NEW YORK If you stayed in the city during the Republican National Convention, this news won't surprise you: Business was slow that boom to the city's hospitality and retail industries that Mayor Michael Bloomberg promised. Businesses around Madison Square Garden suffered the most, reporting sales off at least 50 percent. And the 40 hotels that agreed to discount and hold rooms for convention delegates were informed mere weeks before the RNC that 4,000 of the 18,000 hotel rooms wouldn't be needed after all, leaving hotel managers scrambling to fill those rooms at discounted rates.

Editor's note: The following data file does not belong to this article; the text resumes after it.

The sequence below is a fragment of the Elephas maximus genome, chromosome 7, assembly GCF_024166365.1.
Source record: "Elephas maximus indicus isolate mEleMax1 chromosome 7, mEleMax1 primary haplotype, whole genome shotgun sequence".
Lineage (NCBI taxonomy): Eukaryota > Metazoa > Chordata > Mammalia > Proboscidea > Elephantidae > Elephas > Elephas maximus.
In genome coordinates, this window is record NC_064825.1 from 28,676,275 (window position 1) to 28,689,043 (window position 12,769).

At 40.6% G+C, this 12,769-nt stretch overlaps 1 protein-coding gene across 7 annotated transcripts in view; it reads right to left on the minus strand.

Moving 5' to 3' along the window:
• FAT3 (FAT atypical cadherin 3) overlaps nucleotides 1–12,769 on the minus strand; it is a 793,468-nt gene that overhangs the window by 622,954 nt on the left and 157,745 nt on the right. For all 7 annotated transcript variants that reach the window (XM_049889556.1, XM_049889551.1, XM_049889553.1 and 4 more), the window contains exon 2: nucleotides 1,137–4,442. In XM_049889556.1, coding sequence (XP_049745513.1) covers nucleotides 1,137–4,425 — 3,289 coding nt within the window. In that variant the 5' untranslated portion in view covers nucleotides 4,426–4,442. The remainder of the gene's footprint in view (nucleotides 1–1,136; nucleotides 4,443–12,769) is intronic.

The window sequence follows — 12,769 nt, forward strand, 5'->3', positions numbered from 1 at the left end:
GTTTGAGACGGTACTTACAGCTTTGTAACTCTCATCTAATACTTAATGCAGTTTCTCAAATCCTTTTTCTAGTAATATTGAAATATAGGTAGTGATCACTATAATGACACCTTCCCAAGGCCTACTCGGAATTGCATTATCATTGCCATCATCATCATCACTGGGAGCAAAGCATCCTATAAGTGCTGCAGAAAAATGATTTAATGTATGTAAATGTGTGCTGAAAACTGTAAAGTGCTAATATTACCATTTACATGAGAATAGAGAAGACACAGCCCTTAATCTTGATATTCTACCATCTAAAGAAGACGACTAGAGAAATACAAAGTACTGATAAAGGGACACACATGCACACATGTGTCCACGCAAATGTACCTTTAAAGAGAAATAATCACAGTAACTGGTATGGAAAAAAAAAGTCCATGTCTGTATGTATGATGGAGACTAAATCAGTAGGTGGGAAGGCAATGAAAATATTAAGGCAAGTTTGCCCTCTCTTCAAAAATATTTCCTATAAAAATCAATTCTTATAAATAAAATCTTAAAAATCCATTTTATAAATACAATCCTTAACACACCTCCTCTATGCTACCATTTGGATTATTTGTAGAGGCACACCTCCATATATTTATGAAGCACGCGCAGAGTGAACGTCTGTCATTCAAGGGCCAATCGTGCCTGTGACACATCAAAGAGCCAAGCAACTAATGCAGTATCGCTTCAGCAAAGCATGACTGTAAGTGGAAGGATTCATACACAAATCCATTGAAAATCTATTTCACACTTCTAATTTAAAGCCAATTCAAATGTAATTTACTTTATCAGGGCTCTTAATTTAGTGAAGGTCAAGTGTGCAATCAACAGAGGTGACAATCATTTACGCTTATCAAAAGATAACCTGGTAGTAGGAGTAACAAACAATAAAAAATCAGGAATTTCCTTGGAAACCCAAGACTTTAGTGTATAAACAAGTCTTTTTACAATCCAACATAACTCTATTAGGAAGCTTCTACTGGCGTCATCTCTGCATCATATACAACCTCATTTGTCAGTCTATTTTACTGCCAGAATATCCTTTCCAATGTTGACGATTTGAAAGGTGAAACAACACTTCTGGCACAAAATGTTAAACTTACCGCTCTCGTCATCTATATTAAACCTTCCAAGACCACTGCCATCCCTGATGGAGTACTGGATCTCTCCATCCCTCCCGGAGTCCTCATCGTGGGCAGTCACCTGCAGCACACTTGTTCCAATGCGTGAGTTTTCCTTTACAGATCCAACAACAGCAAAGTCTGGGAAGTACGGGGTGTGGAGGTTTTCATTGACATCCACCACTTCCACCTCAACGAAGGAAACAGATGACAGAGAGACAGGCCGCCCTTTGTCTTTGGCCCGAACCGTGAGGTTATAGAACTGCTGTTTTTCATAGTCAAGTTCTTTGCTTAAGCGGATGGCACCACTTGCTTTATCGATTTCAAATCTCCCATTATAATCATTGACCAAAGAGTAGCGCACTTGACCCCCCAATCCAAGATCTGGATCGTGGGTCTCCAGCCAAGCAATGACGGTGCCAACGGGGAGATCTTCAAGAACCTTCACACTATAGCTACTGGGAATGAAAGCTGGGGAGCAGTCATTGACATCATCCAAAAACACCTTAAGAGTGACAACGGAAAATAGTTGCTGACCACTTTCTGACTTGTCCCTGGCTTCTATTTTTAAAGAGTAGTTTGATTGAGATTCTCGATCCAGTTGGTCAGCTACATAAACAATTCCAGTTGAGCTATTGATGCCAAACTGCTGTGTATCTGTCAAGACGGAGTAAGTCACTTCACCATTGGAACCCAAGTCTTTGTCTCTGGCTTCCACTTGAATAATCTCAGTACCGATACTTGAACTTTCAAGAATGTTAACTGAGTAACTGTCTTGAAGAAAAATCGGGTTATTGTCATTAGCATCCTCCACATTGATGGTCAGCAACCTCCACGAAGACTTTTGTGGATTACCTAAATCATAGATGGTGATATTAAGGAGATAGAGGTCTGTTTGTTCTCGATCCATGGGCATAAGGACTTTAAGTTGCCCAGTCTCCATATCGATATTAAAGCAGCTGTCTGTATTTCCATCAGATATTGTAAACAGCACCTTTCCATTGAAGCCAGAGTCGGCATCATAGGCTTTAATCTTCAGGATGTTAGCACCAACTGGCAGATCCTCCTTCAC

Hotel managers speculate that delegates shared hotel rooms or opted not to bring the family to save money (all delegates had to foot the hotel and transportation tabs for their visits to New York), or conversely, booked their own rooms at more luxe hotels, which explains the smaller number of hotel rooms needed. In fact,
the only hotel that was booked solid for the week was the Waldorf=Astoria, which housed the first family and the rest of President Bush's entourage.
Another reason behind many empty rooms: Protestors who booked rooms and then didn't show up. The New Yorker hotel had 21 no-shows, and when the hotel tried to bill a penalty to the credit cards that held the reservations, the hotel found that 14 of the accounts were fake.